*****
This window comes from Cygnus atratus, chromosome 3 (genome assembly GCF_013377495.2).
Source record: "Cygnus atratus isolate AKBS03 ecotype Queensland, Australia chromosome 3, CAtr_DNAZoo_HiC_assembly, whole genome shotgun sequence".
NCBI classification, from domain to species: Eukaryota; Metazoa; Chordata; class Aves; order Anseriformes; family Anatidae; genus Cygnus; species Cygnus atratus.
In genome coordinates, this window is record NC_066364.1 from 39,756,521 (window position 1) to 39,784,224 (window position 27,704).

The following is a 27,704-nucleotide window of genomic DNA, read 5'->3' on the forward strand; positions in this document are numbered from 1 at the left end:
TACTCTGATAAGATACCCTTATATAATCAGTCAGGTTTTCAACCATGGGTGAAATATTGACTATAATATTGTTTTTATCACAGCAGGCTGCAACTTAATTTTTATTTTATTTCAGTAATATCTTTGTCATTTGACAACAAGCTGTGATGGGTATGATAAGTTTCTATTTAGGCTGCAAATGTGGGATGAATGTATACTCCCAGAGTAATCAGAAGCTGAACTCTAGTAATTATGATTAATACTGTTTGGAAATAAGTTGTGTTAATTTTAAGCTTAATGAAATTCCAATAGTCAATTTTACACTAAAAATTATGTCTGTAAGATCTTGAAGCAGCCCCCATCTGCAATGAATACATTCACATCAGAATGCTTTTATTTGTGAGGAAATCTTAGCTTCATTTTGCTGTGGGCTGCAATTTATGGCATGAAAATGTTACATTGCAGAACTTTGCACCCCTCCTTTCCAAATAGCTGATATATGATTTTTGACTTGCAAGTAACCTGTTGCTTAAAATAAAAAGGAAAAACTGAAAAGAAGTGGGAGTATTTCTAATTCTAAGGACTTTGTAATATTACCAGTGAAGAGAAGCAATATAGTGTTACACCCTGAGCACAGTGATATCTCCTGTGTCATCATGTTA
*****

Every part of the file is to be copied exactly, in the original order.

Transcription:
This window comes from Cygnus atratus, chromosome 3 (genome assembly GCF_013377495.2).
Source record: "Cygnus atratus isolate AKBS03 ecotype Queensland, Australia chromosome 3, CAtr_DNAZoo_HiC_assembly, whole genome shotgun sequence".
NCBI classification, from domain to species: Eukaryota; Metazoa; Chordata; class Aves; order Anseriformes; family Anatidae; genus Cygnus; species Cygnus atratus.
In genome coordinates, this window is record NC_066364.1 from 39,756,521 (window position 1) to 39,784,224 (window position 27,704).

The following is a 27,704-nucleotide window of genomic DNA, read 5'->3' on the forward strand; positions in this document are numbered from 1 at the left end:
TACTCTGATAAGATACCCTTATATAATCAGTCAGGTTTTCAACCATGGGTGAAATATTGACTATAATATTGTTTTTATCACAGCAGGCTGCAACTTAATTTTTATTTTATTTCAGTAATATCTTTGTCATTTGACAACAAGCTGTGATGGGTATGATAAGTTTCTATTTAGGCTGCAAATGTGGGATGAATGTATACTCCCAGAGTAATCAGAAGCTGAACTCTAGTAATTATGATTAATACTGTTTGGAAATAAGTTGTGTTAATTTTAAGCTTAATGAAATTCCAATAGTCAATTTTACACTAAAAATTATGTCTGTAAGATCTTGAAGCAGCCCCCATCTGCAATGAATACATTCACATCAGAATGCTTTTATTTGTGAGGAAATCTTAGCTTCATTTTGCTGTGGGCTGCAATTTATGGCATGAAAATGTTACATTGCAGAACTTTGCACCCCTCCTTTCCAAATAGCTGATATATGATTTTTGACTTGCAAGTAACCTGTTGCTTAAAATAAAAAGGAAAAACTGAAAAGAAGTGGGAGTATTTCTAATTCTAAGGACTTTGTAATATTACCAGTGAAGAGAAGCAATATAGTGTTACACCCTGAGCACAGTGATATCTCCTGTGTCATCATGTTA